The citizens' group's road traffic proposal (DR)

In the scenario proposed by Jorge, Rita, Mário and Sandra, the Jardim da Parada would also be extended from façade to façade with road traffic only on the corners; this traffic, as mentioned, would be very small and circumstantial, as all the streets that would enter the garden would have a pedestrian design and green spaces. On the other hand, the need for parking could be covered by the new parking lot planned for the Patio das Sedas with 600 seatsof the 80-seat silo planned for the Travessa Bahutonear the Prazeres Cemetery, or even a agreement with Centro Comercial das Amoreiras for the provision of overnight parking. In other words, the surface parking lot could be transferred to a parking lot in order to give other uses to this surface public space. Just like Barcelona did.

From Barcelona to Lisbon

In Barcelona's "superblocks", the noise of cars is not heard, replaced by the sound of people talking, children playing or birds. The air is fresher due to the greater green cover and also less polluted - in one of the Catalan capital's superblocks, verified a decrease in the concentration of nitrogen dioxide by 25% and particulate pollutants by 17%. Cars can enter if they need to, but they drive slowly and respect the space as a coexistence zone, where priority is given to pedestrians and the speed limit is 20 km/h. There are spaces for loading and unloading and other areas for quick stops, either to unload a larger volume or to pick up a passenger with limited mobility. However, since walking is the priority, people end up going about their lives on foot, or even by bicycle, including going to neighborhood supermarkets to meet their needs.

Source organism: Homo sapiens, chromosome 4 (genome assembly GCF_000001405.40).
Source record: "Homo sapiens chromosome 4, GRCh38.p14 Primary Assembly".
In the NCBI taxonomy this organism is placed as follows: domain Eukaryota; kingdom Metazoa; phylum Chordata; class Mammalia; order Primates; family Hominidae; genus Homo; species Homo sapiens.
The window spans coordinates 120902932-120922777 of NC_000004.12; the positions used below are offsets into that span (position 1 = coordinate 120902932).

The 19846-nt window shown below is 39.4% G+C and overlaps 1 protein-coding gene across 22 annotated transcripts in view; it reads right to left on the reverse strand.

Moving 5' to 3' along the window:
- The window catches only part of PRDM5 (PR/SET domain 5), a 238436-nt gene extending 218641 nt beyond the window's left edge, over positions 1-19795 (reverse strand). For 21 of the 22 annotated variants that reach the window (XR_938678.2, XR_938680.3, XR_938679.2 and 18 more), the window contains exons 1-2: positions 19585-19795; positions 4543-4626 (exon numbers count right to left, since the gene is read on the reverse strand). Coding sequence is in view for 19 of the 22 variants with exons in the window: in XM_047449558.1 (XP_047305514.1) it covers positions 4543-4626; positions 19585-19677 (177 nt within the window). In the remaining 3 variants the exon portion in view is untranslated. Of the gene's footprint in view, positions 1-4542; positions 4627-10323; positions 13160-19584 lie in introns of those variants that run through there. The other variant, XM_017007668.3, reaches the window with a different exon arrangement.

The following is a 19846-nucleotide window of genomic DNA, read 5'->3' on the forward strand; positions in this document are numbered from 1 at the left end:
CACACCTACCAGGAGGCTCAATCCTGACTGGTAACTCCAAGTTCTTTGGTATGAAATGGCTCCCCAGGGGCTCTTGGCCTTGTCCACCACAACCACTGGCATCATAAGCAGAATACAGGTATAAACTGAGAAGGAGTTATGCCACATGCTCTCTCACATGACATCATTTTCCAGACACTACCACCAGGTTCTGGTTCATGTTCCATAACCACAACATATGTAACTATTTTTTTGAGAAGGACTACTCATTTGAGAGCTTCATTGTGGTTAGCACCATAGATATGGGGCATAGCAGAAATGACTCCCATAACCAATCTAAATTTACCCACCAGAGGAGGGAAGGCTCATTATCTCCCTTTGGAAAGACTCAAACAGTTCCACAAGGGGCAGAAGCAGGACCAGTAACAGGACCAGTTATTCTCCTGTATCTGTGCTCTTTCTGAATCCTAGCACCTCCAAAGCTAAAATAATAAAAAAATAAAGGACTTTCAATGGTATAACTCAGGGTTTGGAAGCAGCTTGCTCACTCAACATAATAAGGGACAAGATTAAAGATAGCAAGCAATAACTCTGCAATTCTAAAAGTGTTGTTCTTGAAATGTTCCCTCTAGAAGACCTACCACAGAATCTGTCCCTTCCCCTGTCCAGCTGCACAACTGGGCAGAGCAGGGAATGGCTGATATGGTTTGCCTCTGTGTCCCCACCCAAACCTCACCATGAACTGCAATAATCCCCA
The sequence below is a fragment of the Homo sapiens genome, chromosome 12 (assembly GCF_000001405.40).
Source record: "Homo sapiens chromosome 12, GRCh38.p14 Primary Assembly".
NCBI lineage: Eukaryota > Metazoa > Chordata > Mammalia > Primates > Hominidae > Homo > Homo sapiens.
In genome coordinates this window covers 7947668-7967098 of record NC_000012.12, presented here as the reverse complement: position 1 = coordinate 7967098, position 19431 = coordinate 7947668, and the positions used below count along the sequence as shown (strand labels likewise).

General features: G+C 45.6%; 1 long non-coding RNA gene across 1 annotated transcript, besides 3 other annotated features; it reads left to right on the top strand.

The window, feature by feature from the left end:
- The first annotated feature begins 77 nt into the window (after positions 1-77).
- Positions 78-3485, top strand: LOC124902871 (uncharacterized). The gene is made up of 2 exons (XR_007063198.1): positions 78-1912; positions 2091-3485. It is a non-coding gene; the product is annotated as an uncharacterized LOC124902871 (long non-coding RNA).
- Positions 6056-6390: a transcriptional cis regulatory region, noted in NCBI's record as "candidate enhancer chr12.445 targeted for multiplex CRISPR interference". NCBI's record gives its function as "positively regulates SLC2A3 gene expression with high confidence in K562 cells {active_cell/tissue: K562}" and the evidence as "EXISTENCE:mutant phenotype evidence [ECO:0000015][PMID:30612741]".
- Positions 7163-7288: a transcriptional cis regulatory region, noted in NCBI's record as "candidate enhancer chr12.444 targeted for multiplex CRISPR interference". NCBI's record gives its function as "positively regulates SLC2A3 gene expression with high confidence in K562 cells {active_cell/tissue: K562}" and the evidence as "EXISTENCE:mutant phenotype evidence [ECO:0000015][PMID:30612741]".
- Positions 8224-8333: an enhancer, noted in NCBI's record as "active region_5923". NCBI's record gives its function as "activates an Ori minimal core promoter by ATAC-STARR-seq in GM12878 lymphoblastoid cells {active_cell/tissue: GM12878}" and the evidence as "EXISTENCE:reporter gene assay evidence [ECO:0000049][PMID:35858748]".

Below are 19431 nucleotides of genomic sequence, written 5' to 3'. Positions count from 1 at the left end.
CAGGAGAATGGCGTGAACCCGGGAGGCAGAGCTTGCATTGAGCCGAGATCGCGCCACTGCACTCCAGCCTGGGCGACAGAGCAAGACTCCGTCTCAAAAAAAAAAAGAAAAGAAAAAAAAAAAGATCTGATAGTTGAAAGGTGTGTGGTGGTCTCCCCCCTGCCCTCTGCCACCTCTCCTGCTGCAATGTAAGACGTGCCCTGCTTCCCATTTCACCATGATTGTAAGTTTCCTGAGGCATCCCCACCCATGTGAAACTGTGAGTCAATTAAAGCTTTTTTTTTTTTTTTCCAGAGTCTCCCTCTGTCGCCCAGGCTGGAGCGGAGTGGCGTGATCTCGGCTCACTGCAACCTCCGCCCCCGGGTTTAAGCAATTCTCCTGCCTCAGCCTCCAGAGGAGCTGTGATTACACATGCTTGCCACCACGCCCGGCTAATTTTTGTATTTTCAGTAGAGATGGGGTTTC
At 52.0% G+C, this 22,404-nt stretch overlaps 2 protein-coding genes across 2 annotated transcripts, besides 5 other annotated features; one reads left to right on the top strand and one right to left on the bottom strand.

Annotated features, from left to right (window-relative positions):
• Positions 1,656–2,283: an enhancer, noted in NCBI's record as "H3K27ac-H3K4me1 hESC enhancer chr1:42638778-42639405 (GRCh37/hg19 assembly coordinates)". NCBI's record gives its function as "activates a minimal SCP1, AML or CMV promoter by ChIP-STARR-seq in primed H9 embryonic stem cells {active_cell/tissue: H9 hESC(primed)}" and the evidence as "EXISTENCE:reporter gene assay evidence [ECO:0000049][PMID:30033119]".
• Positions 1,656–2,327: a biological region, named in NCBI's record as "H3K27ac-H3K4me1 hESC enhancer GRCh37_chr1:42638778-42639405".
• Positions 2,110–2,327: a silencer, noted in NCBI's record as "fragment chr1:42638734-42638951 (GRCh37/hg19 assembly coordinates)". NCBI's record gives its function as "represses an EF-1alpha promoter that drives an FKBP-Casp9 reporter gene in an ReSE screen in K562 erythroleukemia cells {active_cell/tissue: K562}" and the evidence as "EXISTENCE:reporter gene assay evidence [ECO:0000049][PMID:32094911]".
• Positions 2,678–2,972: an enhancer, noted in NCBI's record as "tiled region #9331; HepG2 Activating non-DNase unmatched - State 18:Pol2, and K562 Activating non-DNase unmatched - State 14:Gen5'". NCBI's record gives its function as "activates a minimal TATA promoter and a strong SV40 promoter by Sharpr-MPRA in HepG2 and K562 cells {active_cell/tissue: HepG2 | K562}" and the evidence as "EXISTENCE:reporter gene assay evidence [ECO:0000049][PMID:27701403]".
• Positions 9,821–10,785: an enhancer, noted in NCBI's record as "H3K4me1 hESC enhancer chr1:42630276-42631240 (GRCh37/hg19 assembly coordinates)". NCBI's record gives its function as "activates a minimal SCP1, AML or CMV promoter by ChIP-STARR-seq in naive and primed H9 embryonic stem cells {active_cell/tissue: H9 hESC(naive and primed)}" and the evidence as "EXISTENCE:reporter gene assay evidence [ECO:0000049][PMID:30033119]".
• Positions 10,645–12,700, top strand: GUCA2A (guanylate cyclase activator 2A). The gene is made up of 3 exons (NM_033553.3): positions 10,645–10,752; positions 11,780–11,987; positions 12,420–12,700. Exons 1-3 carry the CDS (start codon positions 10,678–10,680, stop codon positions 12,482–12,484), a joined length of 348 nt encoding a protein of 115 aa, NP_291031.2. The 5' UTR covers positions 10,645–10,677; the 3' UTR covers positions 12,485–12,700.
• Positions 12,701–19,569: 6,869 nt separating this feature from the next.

In Barcelona, the "superblocks" are possible due to the organization of the city into squares, where it is easy to establish a road hierarchy made up of main arteries, for crossing, and a network of inner streets, with reduced speed, intended for local traffic. The Spanish city calls these streets "green axes". Also Campo de Ourique, like other parishes in LisbonIn this way, traffic can be reorganized, block by block, defining crossroads (such as Rua Ferreira Borges) and leaving the interior of the neighborhood for pedestrian traffic.

The urban fabric of Campo de Ourique and the area where the "superblock" is planned (LPP graphic with Google Earth satellite image)

"The arrival of the Metro could never be a moment to destroy the Jardim da Parada and, in addition to the need to defend the garden, the work could not be wasted as an opportunity to collectively think and discuss how to enhance this central space of the parish.", assures the President of the Campo de Ourique Council.

Giving people space in the neighborhood